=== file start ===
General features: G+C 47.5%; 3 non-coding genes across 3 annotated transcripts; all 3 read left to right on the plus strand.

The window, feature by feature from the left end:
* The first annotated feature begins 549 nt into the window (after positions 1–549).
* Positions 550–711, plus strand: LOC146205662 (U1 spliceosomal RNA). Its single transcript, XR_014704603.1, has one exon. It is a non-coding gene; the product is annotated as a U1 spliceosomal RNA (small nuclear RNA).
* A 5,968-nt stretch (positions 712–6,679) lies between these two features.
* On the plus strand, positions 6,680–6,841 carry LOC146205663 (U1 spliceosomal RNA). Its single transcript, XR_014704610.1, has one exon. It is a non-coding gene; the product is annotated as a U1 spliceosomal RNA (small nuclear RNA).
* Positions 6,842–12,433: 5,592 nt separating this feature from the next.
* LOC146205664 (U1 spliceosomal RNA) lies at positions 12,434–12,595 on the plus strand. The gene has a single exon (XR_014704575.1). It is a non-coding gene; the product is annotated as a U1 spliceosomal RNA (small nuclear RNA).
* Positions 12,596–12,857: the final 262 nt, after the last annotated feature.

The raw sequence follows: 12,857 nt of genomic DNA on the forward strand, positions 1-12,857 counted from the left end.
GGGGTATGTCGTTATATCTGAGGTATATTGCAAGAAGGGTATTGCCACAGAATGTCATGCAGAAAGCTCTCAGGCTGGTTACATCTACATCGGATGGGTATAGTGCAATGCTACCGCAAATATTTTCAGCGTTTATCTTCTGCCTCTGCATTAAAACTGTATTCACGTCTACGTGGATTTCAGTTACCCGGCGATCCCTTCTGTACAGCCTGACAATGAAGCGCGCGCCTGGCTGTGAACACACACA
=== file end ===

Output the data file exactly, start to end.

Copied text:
General features: G+C 47.5%; 3 non-coding genes across 3 annotated transcripts; all 3 read left to right on the plus strand.

The window, feature by feature from the left end:
* The first annotated feature begins 549 nt into the window (after positions 1–549).
* Positions 550–711, plus strand: LOC146205662 (U1 spliceosomal RNA). Its single transcript, XR_014704603.1, has one exon. It is a non-coding gene; the product is annotated as a U1 spliceosomal RNA (small nuclear RNA).
* A 5,968-nt stretch (positions 712–6,679) lies between these two features.
* On the plus strand, positions 6,680–6,841 carry LOC146205663 (U1 spliceosomal RNA). Its single transcript, XR_014704610.1, has one exon. It is a non-coding gene; the product is annotated as a U1 spliceosomal RNA (small nuclear RNA).
* Positions 6,842–12,433: 5,592 nt separating this feature from the next.
* LOC146205664 (U1 spliceosomal RNA) lies at positions 12,434–12,595 on the plus strand. The gene has a single exon (XR_014704575.1). It is a non-coding gene; the product is annotated as a U1 spliceosomal RNA (small nuclear RNA).
* Positions 12,596–12,857: the final 262 nt, after the last annotated feature.

The raw sequence follows: 12,857 nt of genomic DNA on the forward strand, positions 1-12,857 counted from the left end.
GGGGTATGTCGTTATATCTGAGGTATATTGCAAGAAGGGTATTGCCACAGAATGTCATGCAGAAAGCTCTCAGGCTGGTTACATCTACATCGGATGGGTATAGTGCAATGCTACCGCAAATATTTTCAGCGTTTATCTTCTGCCTCTGCATTAAAACTGTATTCACGTCTACGTGGATTTCAGTTACCCGGCGATCCCTTCTGTACAGCCTGACAATGAAGCGCGCGCCTGGCTGTGAACACACACA